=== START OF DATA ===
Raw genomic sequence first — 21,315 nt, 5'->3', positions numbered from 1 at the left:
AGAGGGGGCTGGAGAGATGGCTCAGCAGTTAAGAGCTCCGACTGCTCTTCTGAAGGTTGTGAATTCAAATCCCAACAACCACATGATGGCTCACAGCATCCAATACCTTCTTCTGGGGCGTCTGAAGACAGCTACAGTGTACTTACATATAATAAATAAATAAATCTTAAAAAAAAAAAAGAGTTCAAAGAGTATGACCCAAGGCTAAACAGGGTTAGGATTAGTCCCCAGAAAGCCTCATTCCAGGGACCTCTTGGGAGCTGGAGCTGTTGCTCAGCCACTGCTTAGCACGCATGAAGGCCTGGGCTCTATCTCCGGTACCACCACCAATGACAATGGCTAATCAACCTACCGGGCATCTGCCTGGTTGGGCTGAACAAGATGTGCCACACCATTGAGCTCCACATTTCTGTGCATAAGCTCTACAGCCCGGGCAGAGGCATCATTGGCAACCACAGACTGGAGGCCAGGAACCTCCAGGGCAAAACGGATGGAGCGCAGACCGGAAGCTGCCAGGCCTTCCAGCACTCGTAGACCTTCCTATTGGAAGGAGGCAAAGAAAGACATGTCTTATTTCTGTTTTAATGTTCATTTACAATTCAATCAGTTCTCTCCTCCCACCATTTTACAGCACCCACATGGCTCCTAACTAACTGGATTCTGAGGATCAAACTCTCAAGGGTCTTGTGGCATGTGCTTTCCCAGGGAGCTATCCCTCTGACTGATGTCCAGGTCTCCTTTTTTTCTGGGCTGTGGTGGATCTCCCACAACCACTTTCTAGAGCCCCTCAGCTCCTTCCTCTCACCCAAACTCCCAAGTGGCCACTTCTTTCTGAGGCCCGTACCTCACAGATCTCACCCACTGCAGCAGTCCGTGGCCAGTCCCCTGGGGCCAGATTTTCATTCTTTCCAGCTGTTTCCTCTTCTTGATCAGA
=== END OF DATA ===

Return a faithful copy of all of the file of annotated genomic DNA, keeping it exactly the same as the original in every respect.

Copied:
Raw genomic sequence first — 21,315 nt, 5'->3', positions numbered from 1 at the left:
AGAGGGGGCTGGAGAGATGGCTCAGCAGTTAAGAGCTCCGACTGCTCTTCTGAAGGTTGTGAATTCAAATCCCAACAACCACATGATGGCTCACAGCATCCAATACCTTCTTCTGGGGCGTCTGAAGACAGCTACAGTGTACTTACATATAATAAATAAATAAATCTTAAAAAAAAAAAAGAGTTCAAAGAGTATGACCCAAGGCTAAACAGGGTTAGGATTAGTCCCCAGAAAGCCTCATTCCAGGGACCTCTTGGGAGCTGGAGCTGTTGCTCAGCCACTGCTTAGCACGCATGAAGGCCTGGGCTCTATCTCCGGTACCACCACCAATGACAATGGCTAATCAACCTACCGGGCATCTGCCTGGTTGGGCTGAACAAGATGTGCCACACCATTGAGCTCCACATTTCTGTGCATAAGCTCTACAGCCCGGGCAGAGGCATCATTGGCAACCACAGACTGGAGGCCAGGAACCTCCAGGGCAAAACGGATGGAGCGCAGACCGGAAGCTGCCAGGCCTTCCAGCACTCGTAGACCTTCCTATTGGAAGGAGGCAAAGAAAGACATGTCTTATTTCTGTTTTAATGTTCATTTACAATTCAATCAGTTCTCTCCTCCCACCATTTTACAGCACCCACATGGCTCCTAACTAACTGGATTCTGAGGATCAAACTCTCAAGGGTCTTGTGGCATGTGCTTTCCCAGGGAGCTATCCCTCTGACTGATGTCCAGGTCTCCTTTTTTTCTGGGCTGTGGTGGATCTCCCACAACCACTTTCTAGAGCCCCTCAGCTCCTTCCTCTCACCCAAACTCCCAAGTGGCCACTTCTTTCTGAGGCCCGTACCTCACAGATCTCACCCACTGCAGCAGTCCGTGGCCAGTCCCCTGGGGCCAGATTTTCATTCTTTCCAGCTGTTTCCTCTTCTTGATCAGA